The novel is based on an experience I had in the Great Central Valley of California years ago. A property developer, with the aid of his imaginary friend Heck, navigate through the variety of men gathering for an all-male convention. Soon they are interrupted by a group of young feminists demanding their rights. Heck tries to put these developments into perspective for the benefit of our protagonist’s future.

Years later in Book Two, Heck now on his own searches for another friend, only to finally settle on his original charge, now novelist, each unbeknownst to the other, as both struggle with societal biases relegating old white men to the park bench.

Indianapolis, circa 1939

Publication: 2021


A View from Within

Selected Essays, 2012-2020. Titles include:

  • On Becoming 80

  • The Many Ways We Can Read American History

  • How Do We Think?

  • Spin Your Moral Compass

  • What is Your Favorite Decade?

...and more.

Publication: 2021

“Go into the arts. The arts are not a way to make a living. Practicing an art is a way to make your soul grow. Tell stories. Write a poem to a friend, even a lousy poem. Do it as well as you possibly can. You will get an enormous reward. You will have created something.”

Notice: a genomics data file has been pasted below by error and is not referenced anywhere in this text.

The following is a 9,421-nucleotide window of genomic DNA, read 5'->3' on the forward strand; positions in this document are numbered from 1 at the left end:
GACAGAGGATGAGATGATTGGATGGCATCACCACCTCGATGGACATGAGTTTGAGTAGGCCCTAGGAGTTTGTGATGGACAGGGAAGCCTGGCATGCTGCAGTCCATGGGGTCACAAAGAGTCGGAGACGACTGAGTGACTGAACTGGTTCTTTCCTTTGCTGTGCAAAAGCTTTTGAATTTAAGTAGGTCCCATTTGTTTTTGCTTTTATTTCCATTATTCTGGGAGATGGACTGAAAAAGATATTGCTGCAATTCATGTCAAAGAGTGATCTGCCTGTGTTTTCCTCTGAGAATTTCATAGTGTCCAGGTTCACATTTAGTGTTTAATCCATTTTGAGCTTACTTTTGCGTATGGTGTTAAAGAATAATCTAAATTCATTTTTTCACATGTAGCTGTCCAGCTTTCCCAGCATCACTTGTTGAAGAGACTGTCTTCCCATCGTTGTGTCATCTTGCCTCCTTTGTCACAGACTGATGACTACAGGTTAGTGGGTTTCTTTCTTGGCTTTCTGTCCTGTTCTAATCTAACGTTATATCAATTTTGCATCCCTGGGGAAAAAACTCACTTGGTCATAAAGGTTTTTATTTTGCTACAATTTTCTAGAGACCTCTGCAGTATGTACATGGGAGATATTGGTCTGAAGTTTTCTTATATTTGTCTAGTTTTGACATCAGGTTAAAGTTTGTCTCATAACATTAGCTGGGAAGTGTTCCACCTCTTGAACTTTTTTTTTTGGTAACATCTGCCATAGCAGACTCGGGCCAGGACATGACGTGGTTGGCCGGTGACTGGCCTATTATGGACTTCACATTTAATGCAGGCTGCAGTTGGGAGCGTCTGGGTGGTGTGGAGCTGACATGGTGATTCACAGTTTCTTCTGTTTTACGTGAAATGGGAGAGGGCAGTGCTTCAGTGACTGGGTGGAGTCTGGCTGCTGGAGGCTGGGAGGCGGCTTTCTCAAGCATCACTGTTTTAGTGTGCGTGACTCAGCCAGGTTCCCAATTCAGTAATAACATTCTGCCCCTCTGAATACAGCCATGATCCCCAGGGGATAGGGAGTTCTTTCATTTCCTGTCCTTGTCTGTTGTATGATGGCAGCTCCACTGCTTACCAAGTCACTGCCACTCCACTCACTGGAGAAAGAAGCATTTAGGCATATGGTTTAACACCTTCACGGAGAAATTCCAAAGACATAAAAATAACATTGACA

~ American Novelist Kurt Vonnegut


Contact Jon to be notified when these titles are released:

About Jon Foyt

Ever since I was a little tyke in Indiana, I wanted to write.

First came Stanford, an MBA, the Korean War's two years in Military Intelligence, an adventure into radio broadcasting, followed by my banking career, and then building homes and apartments in Oregon and California.

At the next bifurcation in life, I chose to begin writing novels, living in Manhattan, wintering on the Coast of Maine, then La Jolla, Georgia (a master's program at the University of Georgia in Historic Preservation), Mississippi, New Orleans, Santa Fe, and Colorado.

Indianapolis, circa 1939

Indianapolis, circa 1939, with cousin Mary Ann

Jon Foyt, present day

Jon Foyt, present day

With my late wife Lois joining in following her degree in Feminist Studies at Stanford, we collaborated, experiencing the daily back and forth banter and ideas of composing eight novels. She passed away in 2011.

Now at age 89, having run 60 marathons and living in an active adult retirement community, and with another ten books of fiction, in which my characters stress imagination, creativity, and experimentation—older males living and coping with retirement—the new genre of Old Adult, says Kirkus Reviews.

The Third Half of Our Lives was nominated for the National Book Award in Fiction.